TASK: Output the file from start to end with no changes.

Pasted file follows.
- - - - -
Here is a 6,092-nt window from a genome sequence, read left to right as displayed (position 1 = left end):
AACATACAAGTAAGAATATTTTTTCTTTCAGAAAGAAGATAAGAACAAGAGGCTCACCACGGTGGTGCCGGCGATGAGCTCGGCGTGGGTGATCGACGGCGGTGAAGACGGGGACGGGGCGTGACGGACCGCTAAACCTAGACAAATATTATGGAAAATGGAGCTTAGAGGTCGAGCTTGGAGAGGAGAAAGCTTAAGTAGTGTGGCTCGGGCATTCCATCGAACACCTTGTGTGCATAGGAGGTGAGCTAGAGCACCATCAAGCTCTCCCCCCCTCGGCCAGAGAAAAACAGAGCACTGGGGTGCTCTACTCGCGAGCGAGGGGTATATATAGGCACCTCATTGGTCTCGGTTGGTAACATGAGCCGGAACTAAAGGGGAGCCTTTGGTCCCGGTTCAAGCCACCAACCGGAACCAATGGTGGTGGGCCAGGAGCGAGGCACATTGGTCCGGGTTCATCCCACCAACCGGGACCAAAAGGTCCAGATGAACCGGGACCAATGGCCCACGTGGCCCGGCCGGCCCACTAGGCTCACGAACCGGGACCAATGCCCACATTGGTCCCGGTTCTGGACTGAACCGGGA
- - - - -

Here is a 6,092-nt window from a genome sequence, read left to right as displayed (position 1 = left end):
AACATACAAGTAAGAATATTTTTTCTTTCAGAAAGAAGATAAGAACAAGAGGCTCACCACGGTGGTGCCGGCGATGAGCTCGGCGTGGGTGATCGACGGCGGTGAAGACGGGGACGGGGCGTGACGGACCGCTAAACCTAGACAAATATTATGGAAAATGGAGCTTAGAGGTCGAGCTTGGAGAGGAGAAAGCTTAAGTAGTGTGGCTCGGGCATTCCATCGAACACCTTGTGTGCATAGGAGGTGAGCTAGAGCACCATCAAGCTCTCCCCCCCTCGGCCAGAGAAAAACAGAGCACTGGGGTGCTCTACTCGCGAGCGAGGGGTATATATAGGCACCTCATTGGTCTCGGTTGGTAACATGAGCCGGAACTAAAGGGGAGCCTTTGGTCCCGGTTCAAGCCACCAACCGGAACCAATGGTGGTGGGCCAGGAGCGAGGCACATTGGTCCGGGTTCATCCCACCAACCGGGACCAAAAGGTCCAGATGAACCGGGACCAATGGCCCACGTGGCCCGGCCGGCCCACTAGGCTCACGAACCGGGACCAATGCCCACATTGGTCCCGGTTCTGGACTGAACCGGGA